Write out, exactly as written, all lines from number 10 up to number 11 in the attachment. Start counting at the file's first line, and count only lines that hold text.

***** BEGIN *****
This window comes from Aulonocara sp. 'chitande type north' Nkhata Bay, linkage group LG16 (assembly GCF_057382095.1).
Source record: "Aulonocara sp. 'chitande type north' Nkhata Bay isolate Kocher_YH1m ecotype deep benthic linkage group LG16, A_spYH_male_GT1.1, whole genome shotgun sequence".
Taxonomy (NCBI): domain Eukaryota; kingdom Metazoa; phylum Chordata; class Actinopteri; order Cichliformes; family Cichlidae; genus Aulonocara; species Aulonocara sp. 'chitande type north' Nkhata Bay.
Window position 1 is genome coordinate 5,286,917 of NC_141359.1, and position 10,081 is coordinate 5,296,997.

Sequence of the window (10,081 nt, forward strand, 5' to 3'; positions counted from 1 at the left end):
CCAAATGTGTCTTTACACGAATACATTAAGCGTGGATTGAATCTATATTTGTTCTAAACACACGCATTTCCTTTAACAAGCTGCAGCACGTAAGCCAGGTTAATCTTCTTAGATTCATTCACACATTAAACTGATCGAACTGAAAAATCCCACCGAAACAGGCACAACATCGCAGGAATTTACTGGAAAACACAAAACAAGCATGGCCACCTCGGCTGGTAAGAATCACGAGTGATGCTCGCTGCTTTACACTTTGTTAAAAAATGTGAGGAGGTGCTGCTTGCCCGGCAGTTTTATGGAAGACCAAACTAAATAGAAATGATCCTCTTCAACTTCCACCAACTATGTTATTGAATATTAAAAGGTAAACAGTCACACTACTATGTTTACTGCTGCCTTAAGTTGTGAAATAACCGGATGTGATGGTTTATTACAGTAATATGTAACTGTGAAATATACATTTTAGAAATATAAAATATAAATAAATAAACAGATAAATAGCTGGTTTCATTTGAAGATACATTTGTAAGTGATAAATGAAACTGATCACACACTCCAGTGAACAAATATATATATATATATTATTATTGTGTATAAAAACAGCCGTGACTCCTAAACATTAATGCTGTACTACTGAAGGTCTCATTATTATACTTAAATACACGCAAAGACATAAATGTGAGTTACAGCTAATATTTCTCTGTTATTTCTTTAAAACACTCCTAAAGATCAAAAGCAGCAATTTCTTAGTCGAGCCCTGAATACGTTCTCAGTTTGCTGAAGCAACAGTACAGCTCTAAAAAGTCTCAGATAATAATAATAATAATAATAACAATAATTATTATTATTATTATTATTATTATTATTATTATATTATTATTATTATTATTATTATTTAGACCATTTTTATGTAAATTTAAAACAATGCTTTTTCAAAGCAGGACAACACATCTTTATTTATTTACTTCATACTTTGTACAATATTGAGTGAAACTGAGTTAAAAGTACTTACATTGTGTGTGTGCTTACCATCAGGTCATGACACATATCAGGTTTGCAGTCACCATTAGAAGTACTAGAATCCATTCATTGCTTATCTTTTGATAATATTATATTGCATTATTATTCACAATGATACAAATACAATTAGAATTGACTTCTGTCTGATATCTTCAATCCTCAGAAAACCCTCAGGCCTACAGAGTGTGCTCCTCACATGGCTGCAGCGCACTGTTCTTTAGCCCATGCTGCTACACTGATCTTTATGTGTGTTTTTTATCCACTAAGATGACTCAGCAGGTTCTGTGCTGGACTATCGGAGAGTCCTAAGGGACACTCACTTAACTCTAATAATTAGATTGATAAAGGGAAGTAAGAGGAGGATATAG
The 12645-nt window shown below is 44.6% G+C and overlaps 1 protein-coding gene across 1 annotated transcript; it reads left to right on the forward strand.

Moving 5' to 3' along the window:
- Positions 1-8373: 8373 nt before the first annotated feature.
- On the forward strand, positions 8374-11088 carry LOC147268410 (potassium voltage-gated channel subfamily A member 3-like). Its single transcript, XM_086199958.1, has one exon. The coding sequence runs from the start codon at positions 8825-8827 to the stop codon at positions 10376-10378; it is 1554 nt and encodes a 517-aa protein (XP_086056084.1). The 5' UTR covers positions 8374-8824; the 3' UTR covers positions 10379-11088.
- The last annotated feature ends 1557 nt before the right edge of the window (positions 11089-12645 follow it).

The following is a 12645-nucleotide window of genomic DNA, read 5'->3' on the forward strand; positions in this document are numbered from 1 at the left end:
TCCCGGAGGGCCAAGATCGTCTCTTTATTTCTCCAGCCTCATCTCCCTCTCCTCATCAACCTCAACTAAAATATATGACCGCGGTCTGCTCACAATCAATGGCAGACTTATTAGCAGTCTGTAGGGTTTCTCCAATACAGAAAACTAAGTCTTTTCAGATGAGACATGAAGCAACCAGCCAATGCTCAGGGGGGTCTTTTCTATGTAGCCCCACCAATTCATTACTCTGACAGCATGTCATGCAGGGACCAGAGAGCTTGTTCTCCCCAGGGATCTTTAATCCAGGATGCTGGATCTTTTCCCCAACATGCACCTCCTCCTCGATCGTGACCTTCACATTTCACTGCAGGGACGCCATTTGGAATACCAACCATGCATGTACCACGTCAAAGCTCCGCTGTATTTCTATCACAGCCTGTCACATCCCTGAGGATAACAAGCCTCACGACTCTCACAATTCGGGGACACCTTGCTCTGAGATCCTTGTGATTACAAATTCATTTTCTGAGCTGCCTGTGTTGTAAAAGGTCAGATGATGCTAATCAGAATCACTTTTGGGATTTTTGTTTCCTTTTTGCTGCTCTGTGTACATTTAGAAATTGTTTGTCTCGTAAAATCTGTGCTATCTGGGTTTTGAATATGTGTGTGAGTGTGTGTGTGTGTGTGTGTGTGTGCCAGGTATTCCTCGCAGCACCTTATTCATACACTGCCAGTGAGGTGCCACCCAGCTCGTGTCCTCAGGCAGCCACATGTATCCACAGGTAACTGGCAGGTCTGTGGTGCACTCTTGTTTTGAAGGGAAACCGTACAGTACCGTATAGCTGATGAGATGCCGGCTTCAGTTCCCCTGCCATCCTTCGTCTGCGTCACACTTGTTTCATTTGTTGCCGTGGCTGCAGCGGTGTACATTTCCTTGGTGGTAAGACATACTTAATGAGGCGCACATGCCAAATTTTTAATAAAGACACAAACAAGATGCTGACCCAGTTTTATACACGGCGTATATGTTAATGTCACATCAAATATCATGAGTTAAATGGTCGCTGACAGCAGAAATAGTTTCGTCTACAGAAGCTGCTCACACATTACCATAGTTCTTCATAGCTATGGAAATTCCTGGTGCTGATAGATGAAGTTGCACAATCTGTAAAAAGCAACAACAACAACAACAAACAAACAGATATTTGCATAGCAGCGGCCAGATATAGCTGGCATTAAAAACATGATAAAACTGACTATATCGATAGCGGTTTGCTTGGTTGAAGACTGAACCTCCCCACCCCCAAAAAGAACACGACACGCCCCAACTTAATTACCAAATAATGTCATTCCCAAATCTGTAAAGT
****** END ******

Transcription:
- On the forward strand, positions 8374-11088 carry LOC147268410 (potassium voltage-gated channel subfamily A member 3-like). Its single transcript, XM_086199958.1, has one exon. The coding sequence runs from the start codon at positions 8825-8827 to the stop codon at positions 10376-10378; it is 1554 nt and encodes a 517-aa protein (XP_086056084.1). The 5' UTR covers positions 8374-8824; the 3' UTR covers positions 10379-11088.
- The last annotated feature ends 1557 nt before the right edge of the window (positions 11089-12645 follow it).